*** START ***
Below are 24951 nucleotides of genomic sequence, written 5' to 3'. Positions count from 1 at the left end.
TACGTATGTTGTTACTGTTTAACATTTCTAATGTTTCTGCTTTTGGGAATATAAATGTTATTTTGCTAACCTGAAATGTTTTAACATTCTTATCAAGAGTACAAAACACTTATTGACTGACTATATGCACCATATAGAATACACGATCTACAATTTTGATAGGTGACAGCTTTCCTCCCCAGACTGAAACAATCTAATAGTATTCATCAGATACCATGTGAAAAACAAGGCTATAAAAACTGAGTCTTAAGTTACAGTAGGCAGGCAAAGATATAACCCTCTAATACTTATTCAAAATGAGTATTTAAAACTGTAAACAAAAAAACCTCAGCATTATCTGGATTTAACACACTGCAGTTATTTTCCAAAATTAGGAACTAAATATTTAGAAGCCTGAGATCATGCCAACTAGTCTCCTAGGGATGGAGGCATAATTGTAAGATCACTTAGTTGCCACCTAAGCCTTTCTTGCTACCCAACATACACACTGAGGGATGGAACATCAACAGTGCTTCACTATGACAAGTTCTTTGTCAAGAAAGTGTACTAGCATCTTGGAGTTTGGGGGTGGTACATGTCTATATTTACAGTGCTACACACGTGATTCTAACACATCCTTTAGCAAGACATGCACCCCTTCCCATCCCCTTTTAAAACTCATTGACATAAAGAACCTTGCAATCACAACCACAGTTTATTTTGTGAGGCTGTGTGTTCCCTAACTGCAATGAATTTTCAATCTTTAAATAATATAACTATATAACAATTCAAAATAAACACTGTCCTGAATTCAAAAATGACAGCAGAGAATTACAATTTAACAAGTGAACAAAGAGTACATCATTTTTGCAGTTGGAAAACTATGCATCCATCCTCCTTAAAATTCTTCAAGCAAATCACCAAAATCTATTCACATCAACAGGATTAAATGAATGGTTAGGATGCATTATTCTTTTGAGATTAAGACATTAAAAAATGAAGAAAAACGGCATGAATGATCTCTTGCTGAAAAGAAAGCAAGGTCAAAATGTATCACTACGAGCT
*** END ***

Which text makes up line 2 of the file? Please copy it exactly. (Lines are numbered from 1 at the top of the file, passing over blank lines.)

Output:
TACGTATGTTGTTACTGTTTAACATTTCTAATGTTTCTGCTTTTGGGAATATAAATGTTATTTTGCTAACCTGAAATGTTTTAACATTCTTATCAAGAGTACAAAACACTTATTGACTGACTATATGCACCATATAGAATACACGATCTACAATTTTGATAGGTGACAGCTTTCCTCCCCAGACTGAAACAATCTAATAGTATTCATCAGATACCATGTGAAAAACAAGGCTATAAAAACTGAGTCTTAAGTTACAGTAGGCAGGCAAAGATATAACCCTCTAATACTTATTCAAAATGAGTATTTAAAACTGTAAACAAAAAAACCTCAGCATTATCTGGATTTAACACACTGCAGTTATTTTCCAAAATTAGGAACTAAATATTTAGAAGCCTGAGATCATGCCAACTAGTCTCCTAGGGATGGAGGCATAATTGTAAGATCACTTAGTTGCCACCTAAGCCTTTCTTGCTACCCAACATACACACTGAGGGATGGAACATCAACAGTGCTTCACTATGACAAGTTCTTTGTCAAGAAAGTGTACTAGCATCTTGGAGTTTGGGGGTGGTACATGTCTATATTTACAGTGCTACACACGTGATTCTAACACATCCTTTAGCAAGACATGCACCCCTTCCCATCCCCTTTTAAAACTCATTGACATAAAGAACCTTGCAATCACAACCACAGTTTATTTTGTGAGGCTGTGTGTTCCCTAACTGCAATGAATTTTCAATCTTTAAATAATATAACTATATAACAATTCAAAATAAACACTGTCCTGAATTCAAAAATGACAGCAGAGAATTACAATTTAACAAGTGAACAAAGAGTACATCATTTTTGCAGTTGGAAAACTATGCATCCATCCTCCTTAAAATTCTTCAAGCAAATCACCAAAATCTATTCACATCAACAGGATTAAATGAATGGTTAGGATGCATTATTCTTTTGAGATTAAGACATTAAAAAATGAAGAAAAACGGCATGAATGATCTCTTGCTGAAAAGAAAGCAAGGTCAAAATGTATCACTACGAGCT